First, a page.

Expat shares faux pas to avoid in France or risk getting ‘dirty looks’ | Travel News | Travel

An expat living in France has warned that tourists should avoid a number of situations when visiting the country to steer clear of embarrassment and potentially being a victim of crime.

Rosie regularly posts videos to her YouTube page Not Even French showcasing her life in Paris and giving advice to visitors of the country.

In a popular video, Rosie warns those thinking about travelling to France to keep their voices down to avoid annoying the locals.

She explained: “The first thing you should not be doing here in France is speaking too loudly. If you’re in a public place, a supermarket, a queue, metro system in Paris, you definitely should use your inside voices and don’t speak too loudly.

“The French definitely have quieter, more subtle voices and they don’t come across as very loud, brash and overly excited and enthusiastic when they’re in public places at least.”

The expert warned that French people can typically be averse to tourists making too much noise in a public space, meaning those who do not keep quiet could be given a dirty look.

In particular, it is advised for visitors to avoid using loud voices when using the metro, where almost all users stay silent.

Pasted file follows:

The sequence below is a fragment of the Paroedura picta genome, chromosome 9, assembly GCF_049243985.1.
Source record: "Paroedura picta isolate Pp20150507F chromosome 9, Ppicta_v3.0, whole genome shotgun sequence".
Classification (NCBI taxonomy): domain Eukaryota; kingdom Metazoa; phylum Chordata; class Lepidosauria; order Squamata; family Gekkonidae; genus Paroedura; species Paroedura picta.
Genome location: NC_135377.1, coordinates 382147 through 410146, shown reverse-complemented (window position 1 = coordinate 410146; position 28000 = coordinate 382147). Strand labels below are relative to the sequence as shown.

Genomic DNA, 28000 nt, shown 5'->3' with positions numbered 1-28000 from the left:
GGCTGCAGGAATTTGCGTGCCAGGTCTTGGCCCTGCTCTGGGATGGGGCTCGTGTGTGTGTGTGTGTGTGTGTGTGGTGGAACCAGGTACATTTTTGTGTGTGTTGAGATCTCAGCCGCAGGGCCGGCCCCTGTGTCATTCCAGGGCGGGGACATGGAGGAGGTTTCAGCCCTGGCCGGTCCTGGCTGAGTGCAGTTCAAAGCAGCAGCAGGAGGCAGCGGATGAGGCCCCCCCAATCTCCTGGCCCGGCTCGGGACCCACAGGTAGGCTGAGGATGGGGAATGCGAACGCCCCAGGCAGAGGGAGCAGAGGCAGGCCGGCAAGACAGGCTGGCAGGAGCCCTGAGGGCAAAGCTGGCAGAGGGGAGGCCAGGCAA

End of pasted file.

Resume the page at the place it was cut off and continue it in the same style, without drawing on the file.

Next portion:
Rosie also warned that speaking loudly in cities many people visit, such as Paris and Cannes, could highlight where tourists are, making them more vulnerable to being pickpocketed.

Later in the video, Rosie suggested that families travelling to France should make sure that children are well-behaved, noting that the local parenting style is somewhat different.

She added: “The next thing you do not want to do in France is not to control your kids. In France, the approach to parenting is perhaps a little bit more structured and disciplined than what we’d be used to in the US, Australia, New Zealand and even the UK.

“As a result, you do find that kids are quite quiet and well-behaved in public. I know what you’re thinking, kids will be kids, but I’m just warning you that it could come with some pretty dirty looks.”

Finally, the expat suggested that tourists can avoid embarrassment by only beginning to eat a meal once everyone they are with has received their food.

She continued: “The next social faux pas will come in handy if you are to eat with the French or be invited around to a French home to enjoy a meal. Just note that you never start eating before every person on the table has been served and there’s a definite moment where you can tell when it’s okay to start.

“Usually that’s by the host or hostess, who will pick up their cutlery and say Bon Appetit and they’ll start making the gesture that it’s okay to start eating and that’s when you can start eating.”

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